“When I got the email that they were like ‘OK here’s your information’ I was like ‘Yes!’ and I started looking at it and I was like, ‘This is it?'” explained Nicole. “You said the most recent excuse they gave you was because you’re not Teresa’s parents and when you told me that I’m like… it’s going to be a lot of confidential information. What kind of confidential information? I don’t know. I thought it was gonna be something serious. I thought it was gonna be more than three printed pages.”

The school’s investigation confirms their original statement claiming Teresa Sperry did escort classmates to and from the nurse’s office — but never sick students, only injured students.

The investigation is in a timeline based on the input of several staff members. The Sperrys feel the investigation is incomplete and inconsistent with what they’re allegedly hearing and what they heard from Teresa before her death.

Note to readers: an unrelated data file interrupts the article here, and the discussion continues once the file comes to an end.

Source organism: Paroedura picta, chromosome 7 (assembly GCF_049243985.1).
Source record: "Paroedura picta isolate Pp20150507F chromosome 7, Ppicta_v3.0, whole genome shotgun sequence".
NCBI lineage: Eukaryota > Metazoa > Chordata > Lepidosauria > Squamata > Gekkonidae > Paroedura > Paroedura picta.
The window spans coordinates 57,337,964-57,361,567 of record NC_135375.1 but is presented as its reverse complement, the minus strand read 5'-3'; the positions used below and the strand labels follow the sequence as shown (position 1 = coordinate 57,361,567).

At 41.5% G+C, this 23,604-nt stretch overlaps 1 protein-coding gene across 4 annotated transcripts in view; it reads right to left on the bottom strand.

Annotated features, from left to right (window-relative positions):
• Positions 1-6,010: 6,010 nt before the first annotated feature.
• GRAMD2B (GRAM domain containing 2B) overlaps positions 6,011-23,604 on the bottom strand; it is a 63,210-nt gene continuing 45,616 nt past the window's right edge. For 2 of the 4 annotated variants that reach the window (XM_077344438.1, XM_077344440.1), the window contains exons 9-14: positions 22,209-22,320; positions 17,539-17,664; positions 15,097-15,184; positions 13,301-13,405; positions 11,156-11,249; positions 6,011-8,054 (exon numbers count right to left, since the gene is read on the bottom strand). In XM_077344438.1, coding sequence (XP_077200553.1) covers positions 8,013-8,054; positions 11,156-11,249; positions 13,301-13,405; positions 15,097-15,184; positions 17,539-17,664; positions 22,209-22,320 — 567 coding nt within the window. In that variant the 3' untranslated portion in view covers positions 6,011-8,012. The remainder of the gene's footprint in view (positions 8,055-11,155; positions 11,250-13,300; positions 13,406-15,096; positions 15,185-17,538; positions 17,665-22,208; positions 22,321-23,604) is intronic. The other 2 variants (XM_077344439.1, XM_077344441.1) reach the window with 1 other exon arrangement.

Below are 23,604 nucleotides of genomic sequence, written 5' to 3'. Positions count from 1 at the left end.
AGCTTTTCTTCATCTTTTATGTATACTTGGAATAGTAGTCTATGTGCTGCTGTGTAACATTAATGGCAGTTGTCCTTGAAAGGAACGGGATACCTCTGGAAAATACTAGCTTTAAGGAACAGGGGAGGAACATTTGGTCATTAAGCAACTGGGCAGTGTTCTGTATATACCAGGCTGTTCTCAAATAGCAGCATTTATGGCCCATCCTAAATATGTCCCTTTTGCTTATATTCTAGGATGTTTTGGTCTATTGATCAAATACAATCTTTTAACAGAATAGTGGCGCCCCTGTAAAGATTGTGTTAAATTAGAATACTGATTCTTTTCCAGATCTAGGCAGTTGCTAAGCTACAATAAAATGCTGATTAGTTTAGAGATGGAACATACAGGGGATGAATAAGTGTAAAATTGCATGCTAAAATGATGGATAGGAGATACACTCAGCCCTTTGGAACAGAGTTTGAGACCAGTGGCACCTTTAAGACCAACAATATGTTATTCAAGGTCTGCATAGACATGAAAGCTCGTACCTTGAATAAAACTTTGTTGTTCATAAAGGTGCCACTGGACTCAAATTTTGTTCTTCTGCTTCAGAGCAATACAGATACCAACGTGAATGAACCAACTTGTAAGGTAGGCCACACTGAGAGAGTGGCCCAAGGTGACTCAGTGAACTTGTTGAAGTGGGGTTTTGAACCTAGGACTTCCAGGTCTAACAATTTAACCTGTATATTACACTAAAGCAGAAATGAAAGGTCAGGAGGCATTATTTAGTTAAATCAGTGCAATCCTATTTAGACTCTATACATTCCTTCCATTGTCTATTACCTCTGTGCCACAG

“I want to be able to just ask her,” said Jeff Sperry. “But I can’t. She’s gone.” Nicole Sperry says there is more information they need and hoped the internal investigation would provide.

“In the portion of the FOIA information that they gave us, they included a snippet of an email that the teacher sent the principal in regards to Teresa. A snippet of an email is not the full email that should have been disclosed,” Jeff Sperry said.

10 On Your Side obtained an email from the Suffolk School Board’s attorney saying a Litigation Hold Notice was been issued to employees in October who may have relevant information.

They go on to say that those employees have been requested to preserve paper records and electronically stored information, including emails, Word documents, school attendance information, clinic referrals for students in Teresa’s class at Hillpoint Elementary School, list of students enrolled at Hillpoint Elementary School who reported to have contracted COVID-19 during the relevant time period, video evidence, photos, witness statements, notes, memos, and any other information created and/or stored electronically relating to Teresa Sperry, including text messages, voicemail messages, and information on social networking sites.